• First Ward City Councilwoman and Planning Commission member Sabra Briere, in summarizing her disappointment in the way the developer and architect disregarded the city’s downtown plan and design guidelines, told them: “Your inspiration is lacking.”
And that’s just a few. If you’re an architect who designs big public buildings, you’d better have a thick skin. And that sometimes goes for municipal officials as well; many of the people who despise The Foundry have questioned why the city allowed it to be built. Here’s why.
The city has the power, through its zoning laws, to control what sorts of buildings get built where, and certain technical criteria that ensure orderly growth in an urban setting. Zoning requirements include varying combinations of commercial vs. residential land use; square footage; the building’s footprint and height; setbacks from adjacent property and streets; and the floor-to-area ratio, or FAR, which gives architects options, for example, of building either a low, wide building or a narrower, tall building on a particular site.
Once the developer meets those criteria, however, the city has no control over the more artistic elements of how a building turns out. That’s up to the owner, developer, architect and their budget. Ann Arbor addresses this artistic aspect in its downtown plan, which says, for example: “New downtown development will be encouraged; but at the same time, existing assets and valued downtown characteristics will be conserved and strengthened.” OK, but how do you do that?
Four years ago, the city created a Design Review Board that put together guidelines it shares with developers when projects are proposed in the downtown. The guidelines worry a lot about how a new building fits with other buildings near it. “New development should be sensitive to Ann Arbor’s downtown design context,” one guideline says. Others discuss open space, building massing, and the “character” of certain sections of the downtown.
Ultimately it boils down to this: The review process is mandatory, but compliance with the review board’s recommendations is voluntary.
The Foundry’s development illustrates the process.
The majority of the complaints about The Foundry were less about the design of the building — i.e. the color of the bricks — and more about the building’s hulking size. Its 14 stories will loom over and cast a huge shadow over a neighborhood of old houses immediately to its north. But that’s not the fault of the developer. The building conformed to the D1 zoning the city had stamped on that parcel several years ago during its A2D2 zoning review that opened the door for bigger buildings downtown. In hindsight, nearly everyone agrees the city should have made that parcel D2, which has lower maximum height limits. Then 413 could have been a “step-down” buffer zone between the other new towers a block south (The Varsity and Sterling 411 Lofts) and the houses to its north.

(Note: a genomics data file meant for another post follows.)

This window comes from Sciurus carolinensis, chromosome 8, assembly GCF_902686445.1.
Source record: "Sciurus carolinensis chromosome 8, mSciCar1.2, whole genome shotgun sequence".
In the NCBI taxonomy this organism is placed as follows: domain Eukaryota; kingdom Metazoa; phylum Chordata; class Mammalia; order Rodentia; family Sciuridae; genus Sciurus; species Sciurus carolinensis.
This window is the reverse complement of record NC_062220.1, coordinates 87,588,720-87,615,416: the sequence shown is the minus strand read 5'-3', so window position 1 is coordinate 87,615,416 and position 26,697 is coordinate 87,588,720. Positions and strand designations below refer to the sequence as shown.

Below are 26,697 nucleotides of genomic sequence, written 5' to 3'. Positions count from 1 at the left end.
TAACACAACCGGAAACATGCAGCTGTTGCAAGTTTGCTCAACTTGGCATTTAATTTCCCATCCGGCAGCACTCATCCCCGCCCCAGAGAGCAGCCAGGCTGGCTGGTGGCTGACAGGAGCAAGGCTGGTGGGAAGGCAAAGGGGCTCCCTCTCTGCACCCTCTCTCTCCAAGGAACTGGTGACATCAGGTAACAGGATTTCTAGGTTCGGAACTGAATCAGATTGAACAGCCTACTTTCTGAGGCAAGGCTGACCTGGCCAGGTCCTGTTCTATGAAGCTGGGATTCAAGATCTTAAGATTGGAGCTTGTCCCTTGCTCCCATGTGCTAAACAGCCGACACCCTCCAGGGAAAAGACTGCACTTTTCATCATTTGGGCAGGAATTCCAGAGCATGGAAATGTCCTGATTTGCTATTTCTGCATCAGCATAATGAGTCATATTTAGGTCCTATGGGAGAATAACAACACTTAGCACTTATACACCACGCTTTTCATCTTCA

Too late now. Zoning requirements met, all that was left was for locals to complain about its design and hope the developers listened. They didn’t get high marks for that, as evidenced by the public hearing comments listed earlier. Some have surmised that the Connecticut ownership and its Georgia development group made the least effort of the recent apartment tower groups to involve local architects or other intermediaries, which in turn left them tone deaf — or worse, unconcerned — about Ann Arbor’s design sensitivities.
The Ann reached out to Carter, the Foundry’s development group in Atlanta, to give it a chance to respond, but officials there chose not to.
Carter’s own description of its project, taken from its Design Review Board application, says it “brings a distinctly organic and human scaled composition of materiality and spaces to the pedestrian experience along East Huron Street and North Division Street” and references the towers’ “Industrial Modernist style, while allowing the use of efficient, contemporary building techniques.”
Tamara Burns, chair of the Design Review Board, said its members liked portions of the project, particularly the high quality of construction materials and the fact that it looks markedly different than the other student apartment buildings, which tend to be narrower towers with variations of red brick and limestone, significant expanses of glass and silver metal elements.
“We liked the design,” said Burns, a principal with Hopkins Burns Design Studio. “It was a little fresher, maybe, than some of the other towers that have gone up. A little more modern and that seemed appropriate. Dark color — a nice change.”